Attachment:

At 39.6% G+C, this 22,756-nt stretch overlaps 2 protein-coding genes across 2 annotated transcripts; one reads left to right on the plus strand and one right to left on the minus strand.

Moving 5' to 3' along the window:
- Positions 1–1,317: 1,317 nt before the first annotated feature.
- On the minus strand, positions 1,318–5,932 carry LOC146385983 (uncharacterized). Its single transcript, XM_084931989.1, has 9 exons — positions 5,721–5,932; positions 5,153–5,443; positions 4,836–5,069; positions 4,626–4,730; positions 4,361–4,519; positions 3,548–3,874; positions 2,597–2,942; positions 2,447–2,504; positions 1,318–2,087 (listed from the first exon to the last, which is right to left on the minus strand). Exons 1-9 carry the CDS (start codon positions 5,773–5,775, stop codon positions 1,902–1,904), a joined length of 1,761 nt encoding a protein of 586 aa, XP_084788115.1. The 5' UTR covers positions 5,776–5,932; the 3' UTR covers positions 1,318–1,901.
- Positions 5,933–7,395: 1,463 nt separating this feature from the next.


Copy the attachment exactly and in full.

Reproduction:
At 39.6% G+C, this 22,756-nt stretch overlaps 2 protein-coding genes across 2 annotated transcripts; one reads left to right on the plus strand and one right to left on the minus strand.

Moving 5' to 3' along the window:
- Positions 1–1,317: 1,317 nt before the first annotated feature.
- On the minus strand, positions 1,318–5,932 carry LOC146385983 (uncharacterized). Its single transcript, XM_084931989.1, has 9 exons — positions 5,721–5,932; positions 5,153–5,443; positions 4,836–5,069; positions 4,626–4,730; positions 4,361–4,519; positions 3,548–3,874; positions 2,597–2,942; positions 2,447–2,504; positions 1,318–2,087 (listed from the first exon to the last, which is right to left on the minus strand). Exons 1-9 carry the CDS (start codon positions 5,773–5,775, stop codon positions 1,902–1,904), a joined length of 1,761 nt encoding a protein of 586 aa, XP_084788115.1. The 5' UTR covers positions 5,776–5,932; the 3' UTR covers positions 1,318–1,901.
- Positions 5,933–7,395: 1,463 nt separating this feature from the next.